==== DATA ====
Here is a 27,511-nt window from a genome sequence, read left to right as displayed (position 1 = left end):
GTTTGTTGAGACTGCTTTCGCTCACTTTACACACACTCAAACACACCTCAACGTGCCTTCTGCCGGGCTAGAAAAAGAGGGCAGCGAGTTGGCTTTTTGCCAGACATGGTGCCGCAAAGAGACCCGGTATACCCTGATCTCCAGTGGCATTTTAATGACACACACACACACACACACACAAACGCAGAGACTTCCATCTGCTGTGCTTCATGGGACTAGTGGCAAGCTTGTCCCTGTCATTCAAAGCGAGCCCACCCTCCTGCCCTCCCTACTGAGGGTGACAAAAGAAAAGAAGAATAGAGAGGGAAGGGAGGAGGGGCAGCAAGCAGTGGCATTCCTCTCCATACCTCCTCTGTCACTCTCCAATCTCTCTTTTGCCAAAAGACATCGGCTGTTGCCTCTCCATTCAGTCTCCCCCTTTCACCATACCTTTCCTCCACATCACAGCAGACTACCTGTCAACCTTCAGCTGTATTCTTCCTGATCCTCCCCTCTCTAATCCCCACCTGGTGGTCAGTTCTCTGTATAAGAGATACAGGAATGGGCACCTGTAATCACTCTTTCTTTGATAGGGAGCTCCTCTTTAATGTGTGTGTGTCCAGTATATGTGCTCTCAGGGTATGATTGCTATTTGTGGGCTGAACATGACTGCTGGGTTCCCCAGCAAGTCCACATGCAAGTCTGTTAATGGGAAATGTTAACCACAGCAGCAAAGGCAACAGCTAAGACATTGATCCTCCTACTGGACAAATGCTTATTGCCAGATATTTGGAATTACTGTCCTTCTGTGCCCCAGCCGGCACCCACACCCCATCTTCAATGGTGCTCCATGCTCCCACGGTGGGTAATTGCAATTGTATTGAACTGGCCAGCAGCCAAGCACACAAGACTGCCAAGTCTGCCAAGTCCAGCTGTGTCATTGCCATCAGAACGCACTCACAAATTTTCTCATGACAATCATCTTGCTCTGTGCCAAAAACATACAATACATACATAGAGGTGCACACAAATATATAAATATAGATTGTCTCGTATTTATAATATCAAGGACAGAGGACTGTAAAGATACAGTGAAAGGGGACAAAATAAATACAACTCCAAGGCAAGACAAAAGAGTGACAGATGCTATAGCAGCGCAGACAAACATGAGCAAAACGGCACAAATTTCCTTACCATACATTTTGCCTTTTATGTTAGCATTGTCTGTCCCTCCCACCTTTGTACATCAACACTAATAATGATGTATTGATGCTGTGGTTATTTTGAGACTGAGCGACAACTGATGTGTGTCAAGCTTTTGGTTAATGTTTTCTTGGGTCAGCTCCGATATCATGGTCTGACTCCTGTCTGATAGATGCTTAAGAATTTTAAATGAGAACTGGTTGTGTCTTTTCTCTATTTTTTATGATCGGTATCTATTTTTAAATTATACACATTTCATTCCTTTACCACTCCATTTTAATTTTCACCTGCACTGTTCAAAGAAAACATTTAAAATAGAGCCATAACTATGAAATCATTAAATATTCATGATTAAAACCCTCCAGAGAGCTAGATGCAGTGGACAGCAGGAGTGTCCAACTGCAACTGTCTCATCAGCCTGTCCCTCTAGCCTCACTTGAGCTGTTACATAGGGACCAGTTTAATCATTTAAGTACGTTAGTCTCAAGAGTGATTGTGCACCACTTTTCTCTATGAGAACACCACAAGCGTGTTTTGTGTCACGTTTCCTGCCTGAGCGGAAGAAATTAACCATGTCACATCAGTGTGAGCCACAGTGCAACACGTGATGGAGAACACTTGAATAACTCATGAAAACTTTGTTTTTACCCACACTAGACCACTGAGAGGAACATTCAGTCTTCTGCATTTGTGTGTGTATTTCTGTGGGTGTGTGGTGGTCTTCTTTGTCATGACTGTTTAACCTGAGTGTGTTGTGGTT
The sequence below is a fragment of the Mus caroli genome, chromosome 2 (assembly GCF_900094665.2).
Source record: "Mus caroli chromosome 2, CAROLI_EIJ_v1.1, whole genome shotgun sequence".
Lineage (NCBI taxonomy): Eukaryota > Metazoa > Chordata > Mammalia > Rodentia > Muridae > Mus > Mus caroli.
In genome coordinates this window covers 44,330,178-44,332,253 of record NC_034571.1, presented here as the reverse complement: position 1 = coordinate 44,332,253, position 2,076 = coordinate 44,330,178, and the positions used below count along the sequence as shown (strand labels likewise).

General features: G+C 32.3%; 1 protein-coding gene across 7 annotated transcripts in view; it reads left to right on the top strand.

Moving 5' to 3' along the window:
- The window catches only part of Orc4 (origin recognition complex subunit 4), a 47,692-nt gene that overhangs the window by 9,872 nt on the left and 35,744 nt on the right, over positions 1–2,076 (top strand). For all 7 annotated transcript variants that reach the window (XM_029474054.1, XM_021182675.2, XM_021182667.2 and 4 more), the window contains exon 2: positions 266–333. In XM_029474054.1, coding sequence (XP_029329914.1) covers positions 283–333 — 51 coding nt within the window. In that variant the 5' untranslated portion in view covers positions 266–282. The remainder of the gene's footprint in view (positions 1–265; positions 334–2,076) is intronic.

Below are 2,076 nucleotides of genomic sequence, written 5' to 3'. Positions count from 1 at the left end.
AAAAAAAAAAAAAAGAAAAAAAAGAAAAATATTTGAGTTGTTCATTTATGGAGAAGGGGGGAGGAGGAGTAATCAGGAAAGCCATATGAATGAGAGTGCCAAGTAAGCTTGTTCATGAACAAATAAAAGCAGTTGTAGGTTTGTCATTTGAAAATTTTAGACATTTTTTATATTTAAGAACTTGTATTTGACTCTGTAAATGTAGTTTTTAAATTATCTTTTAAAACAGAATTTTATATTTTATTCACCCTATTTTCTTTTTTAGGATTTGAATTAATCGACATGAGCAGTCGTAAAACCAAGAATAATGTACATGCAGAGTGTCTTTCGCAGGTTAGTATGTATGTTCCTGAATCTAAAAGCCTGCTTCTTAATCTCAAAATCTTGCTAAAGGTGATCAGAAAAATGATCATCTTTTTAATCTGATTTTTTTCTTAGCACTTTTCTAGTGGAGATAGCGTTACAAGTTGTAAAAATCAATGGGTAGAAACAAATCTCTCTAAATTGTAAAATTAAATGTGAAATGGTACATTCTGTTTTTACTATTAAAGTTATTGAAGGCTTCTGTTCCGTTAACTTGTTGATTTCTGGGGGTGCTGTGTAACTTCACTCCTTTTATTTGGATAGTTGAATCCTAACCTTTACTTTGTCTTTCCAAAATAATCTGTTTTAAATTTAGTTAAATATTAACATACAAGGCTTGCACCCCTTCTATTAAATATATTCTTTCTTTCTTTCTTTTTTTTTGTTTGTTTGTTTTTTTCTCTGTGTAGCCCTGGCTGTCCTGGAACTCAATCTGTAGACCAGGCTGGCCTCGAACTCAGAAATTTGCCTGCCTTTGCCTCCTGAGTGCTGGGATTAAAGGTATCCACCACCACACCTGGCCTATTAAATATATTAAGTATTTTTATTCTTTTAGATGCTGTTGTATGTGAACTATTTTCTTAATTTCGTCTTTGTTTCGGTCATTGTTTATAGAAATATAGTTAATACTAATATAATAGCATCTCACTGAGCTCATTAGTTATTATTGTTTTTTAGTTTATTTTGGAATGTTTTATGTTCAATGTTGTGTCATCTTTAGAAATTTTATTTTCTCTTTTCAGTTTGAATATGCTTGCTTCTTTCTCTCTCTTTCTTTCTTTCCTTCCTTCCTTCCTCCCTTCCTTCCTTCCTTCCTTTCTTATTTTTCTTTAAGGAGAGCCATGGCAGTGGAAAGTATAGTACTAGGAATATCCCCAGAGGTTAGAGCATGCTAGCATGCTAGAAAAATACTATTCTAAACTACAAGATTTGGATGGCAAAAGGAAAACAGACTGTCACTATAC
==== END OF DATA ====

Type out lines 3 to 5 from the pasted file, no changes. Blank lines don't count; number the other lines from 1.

The sequence below is a fragment of the Mus caroli genome, chromosome 2 (assembly GCF_900094665.2).
Source record: "Mus caroli chromosome 2, CAROLI_EIJ_v1.1, whole genome shotgun sequence".
Lineage (NCBI taxonomy): Eukaryota > Metazoa > Chordata > Mammalia > Rodentia > Muridae > Mus > Mus caroli.